Televisualist: Lost Fans vs. Football Fans In Fight To Death
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Televisualist: Lost Fans vs. Football Fans In Fight To Death

Each week, Torontoist examines the upcoming TV listings and makes note of programs that are entertaining, informative, and of quality. Or, alternately, none of those. The result: Televisualist.

Jorge Garcia as Hurley, who is not good at the football. Illustration by Brett Lamb/Torontoist.


Father of the Bride is widely considered to mark Steve Martin’s transition point from “wacky inspired comic” to “elder Hollywood statesman.” It is often near-painfully earnest and sentimental, occasionally even cloying. However, it is often also extremely clever and funny (especially Martin Short’s fussy, vaguely foreign bridal planner). Why CMT is airing it we are not sure, but it’s worth another watch if you’re not in the mood for anything too demanding. That having been said, CMT is also airing Father of the Bride II right afterwards, and we would recommend pouring lye into your eyes rather than watching that dreck. (8 p.m.)
The Scotties Tournament of Hearts is all this week. Some of you reading this will actually want to watch curling on teevee due solely to your Canadian heritage. It is inevitable. (TSN, 7:30 p.m.)


Lost kicks off its final season by explaining what exactly happened once the nuclear bomb was set off on the island. Well, other than the explosion, which we all figured would happen. We’re talking about divergent timelines and causality and who the hell Jakob is and all that other stuff. Hey, you know how sometimes you try to talk about Lost and then other people just start staring at you? Don’t you hate that? They should just watch Lost. (CTV, 9 p.m.)
Ali, Michael Mann’s 2001 biopic with Will Smith in the title role, is really very good, and has been unjustly overlooked in cinematic history—not least for coming out about a week or two after the first installment of The Lord of the Rings and we all know how people liked that. But if you haven’t seen it, you should: Smith is very good and the movie entirely engrossing. (A-Channel, 8 p.m.)


Somehow this defies parody: CBS airs The Super Bowl’s Greatest Commercials 2010. This one-hour show promises to showcase popular Super Bowl commercials of the past twenty-five years, as well as “preview” the ads airing during the Super Bowl this year. Yes, we have finally reached the point where trailers for commercials have become a Thing. As a sort-of-official TV critic, all I can say is what the fucking fuck. (8 p.m.)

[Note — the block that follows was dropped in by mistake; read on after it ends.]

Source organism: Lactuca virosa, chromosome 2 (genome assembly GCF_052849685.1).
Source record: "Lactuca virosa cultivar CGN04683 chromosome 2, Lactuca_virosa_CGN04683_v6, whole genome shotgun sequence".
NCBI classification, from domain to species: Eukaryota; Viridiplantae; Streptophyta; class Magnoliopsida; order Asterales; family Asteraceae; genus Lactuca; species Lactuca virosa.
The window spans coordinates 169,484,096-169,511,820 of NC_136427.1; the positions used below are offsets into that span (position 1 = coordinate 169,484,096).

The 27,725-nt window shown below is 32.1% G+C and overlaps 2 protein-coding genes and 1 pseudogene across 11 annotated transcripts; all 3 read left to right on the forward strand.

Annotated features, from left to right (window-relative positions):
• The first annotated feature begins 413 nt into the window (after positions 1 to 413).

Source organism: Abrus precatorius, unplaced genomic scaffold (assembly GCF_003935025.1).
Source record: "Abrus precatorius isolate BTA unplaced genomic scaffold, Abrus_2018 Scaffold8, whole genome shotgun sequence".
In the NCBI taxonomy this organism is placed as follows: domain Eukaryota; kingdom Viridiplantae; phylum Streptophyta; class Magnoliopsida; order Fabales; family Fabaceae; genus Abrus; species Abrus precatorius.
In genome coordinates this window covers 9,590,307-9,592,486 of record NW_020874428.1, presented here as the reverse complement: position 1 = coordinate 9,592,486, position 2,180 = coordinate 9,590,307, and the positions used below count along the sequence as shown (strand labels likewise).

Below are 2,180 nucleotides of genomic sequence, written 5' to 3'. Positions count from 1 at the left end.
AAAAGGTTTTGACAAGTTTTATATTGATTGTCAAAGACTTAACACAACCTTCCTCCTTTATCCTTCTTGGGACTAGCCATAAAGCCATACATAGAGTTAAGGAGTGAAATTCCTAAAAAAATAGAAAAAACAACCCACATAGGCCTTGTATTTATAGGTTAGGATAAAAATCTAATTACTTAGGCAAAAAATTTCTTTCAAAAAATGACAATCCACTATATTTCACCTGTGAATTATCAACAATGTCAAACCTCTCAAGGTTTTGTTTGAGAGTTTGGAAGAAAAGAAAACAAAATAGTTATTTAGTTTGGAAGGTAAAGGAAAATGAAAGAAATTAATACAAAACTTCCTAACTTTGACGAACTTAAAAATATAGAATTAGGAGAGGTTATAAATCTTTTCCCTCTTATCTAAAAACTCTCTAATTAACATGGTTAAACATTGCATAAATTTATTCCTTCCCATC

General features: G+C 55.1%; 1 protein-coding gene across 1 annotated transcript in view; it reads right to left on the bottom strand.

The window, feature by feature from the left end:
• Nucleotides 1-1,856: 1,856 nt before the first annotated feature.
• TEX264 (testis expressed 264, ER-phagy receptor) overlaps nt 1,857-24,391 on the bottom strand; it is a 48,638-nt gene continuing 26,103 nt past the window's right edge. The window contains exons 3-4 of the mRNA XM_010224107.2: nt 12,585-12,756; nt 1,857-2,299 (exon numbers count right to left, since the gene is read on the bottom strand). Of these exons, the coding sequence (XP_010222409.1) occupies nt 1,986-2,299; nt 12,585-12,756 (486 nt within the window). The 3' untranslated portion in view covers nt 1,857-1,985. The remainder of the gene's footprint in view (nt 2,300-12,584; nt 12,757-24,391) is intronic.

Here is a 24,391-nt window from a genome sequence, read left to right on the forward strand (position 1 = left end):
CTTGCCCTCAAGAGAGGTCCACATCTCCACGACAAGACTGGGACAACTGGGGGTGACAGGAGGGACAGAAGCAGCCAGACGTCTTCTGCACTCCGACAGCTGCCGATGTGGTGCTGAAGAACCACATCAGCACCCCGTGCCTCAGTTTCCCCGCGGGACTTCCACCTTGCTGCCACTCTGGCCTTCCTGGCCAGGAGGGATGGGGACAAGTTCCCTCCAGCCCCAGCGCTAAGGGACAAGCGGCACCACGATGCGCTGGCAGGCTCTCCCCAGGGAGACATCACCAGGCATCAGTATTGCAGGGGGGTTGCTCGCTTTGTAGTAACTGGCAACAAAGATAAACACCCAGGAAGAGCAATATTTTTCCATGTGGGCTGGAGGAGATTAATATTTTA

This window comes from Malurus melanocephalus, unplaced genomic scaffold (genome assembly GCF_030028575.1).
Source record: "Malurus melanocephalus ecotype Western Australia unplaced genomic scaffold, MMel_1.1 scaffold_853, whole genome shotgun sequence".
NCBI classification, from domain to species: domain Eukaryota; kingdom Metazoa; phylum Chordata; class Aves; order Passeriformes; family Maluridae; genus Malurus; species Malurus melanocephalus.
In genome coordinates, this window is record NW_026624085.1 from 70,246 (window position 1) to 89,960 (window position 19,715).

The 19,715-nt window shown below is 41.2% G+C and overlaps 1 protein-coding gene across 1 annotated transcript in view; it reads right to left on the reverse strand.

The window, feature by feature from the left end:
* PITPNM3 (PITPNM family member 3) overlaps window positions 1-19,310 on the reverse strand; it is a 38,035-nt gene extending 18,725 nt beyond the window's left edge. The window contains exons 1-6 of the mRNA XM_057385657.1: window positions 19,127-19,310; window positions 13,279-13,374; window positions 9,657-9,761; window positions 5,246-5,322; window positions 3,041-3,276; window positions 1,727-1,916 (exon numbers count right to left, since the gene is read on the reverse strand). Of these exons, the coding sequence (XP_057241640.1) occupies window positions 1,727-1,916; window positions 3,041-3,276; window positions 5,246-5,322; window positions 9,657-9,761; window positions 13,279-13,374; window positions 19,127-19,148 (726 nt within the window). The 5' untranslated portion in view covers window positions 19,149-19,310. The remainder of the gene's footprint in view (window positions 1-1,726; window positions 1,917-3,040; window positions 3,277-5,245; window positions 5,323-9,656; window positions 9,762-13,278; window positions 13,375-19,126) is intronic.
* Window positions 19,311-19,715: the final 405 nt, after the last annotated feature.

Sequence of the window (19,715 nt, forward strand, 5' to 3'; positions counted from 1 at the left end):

The Simpsons rerun of the week: “Lisa’s Pony,” wherein Homer tries to win Lisa’s love with, well, a pony. “Marge, with today’s gasoline prices, we can’t afford not to buy a pony.” (Comedy Network, 9 p.m.)


Speaking of CBS and meaningless previews, here’s a one-hour show called Surviving Survivor, which features Jeff Probst talking about great strategies for winning Survivor. First off, Probst is actively terrible at actually knowing how to play the game, due in part to his inevitable homoerotic man-crush on whoever the most athletic male player is every season leading him to consider “proper” play to involve dominating at challenges, and in part because he’s a self-important tool. And second, what strategies will they mention? “Be on a season where everybody else is an idiot” worked well for Todd in Survivor: China, and Chris from Survivor: Vanuatu can teach us “do nothing until somebody else explains to you how to win, and then beat them in the final.” But for some reason, we doubt they will mention those valuable lessons. (8 p.m.)
Supernatural this week features a time-travel episode, which is fun! Except we doubt they will have any polar bears on tropical islands. Memo to Supernatural: more tropical polar bears. They could be demons! Demon polar bears! (SunTV, 9 p.m.)
This week’s The Nature of Things, “Bat & Man,” has nothing to do with Batman. In case you were wondering. (CBC, 8 p.m.)


Smallville‘s two-hour movie-esque event, “Absolute Justice,” marks the official point where this show just became about masturbating to old DC Comics storylines (as opposed to masturbating to Clark/Lex slash fiction, which probably wasn’t much healthier). A two-hour movie devoted to Clark meeting the Justice Society? How is the “no capes” rule that was originally the idea behind this series supposed to be relevant when everybody else wears a cape and they talk about each other’s capes, like, “hey, nice cape,” “thanks, I love your cape too,” and Clark still has no cape despite the fact that he’s fucking Superman? ARRRRRRRRRGH. (SunTV, 8 p.m.)
BET has their own Haiti telethon a week after everybody else had their Haiti telethon, produced by Puff Daddy and Pharrell Williams, and once again Wyclef Jean’s ripoff charity Yele Haiti is one of the beneficiaries. Which is bad. But on the other hand, they’ve barred Kanye West from attending, which is good. (8 p.m.)

The Weekend

There’s some football game or something, featuring the well-regarded team with one of the best quarterbacks of all time versus a scrappy bunch of underdogs representing America’s never-give-up spirit. Unsurprisingly, the well-regarded team with one of the best quarterbacks of all time is favoured to win for some reason. Don’t those oddsmakers know how these things work? Did they not see Major League? Yes, we know that was about baseball. So what? Scrappy underdogs! (CTV, 6:30 p.m. Sunday)
America’s Best Dance Crew is having a bit of a change-up this season, starting out with mini-elimination rounds in “the South,” “the East,” and “the West” before proceeding to their usual nine-team elimination series. Moral of the story: America’s Best Dance Crew hates the North. (MuchMusic, 10 p.m. Sunday)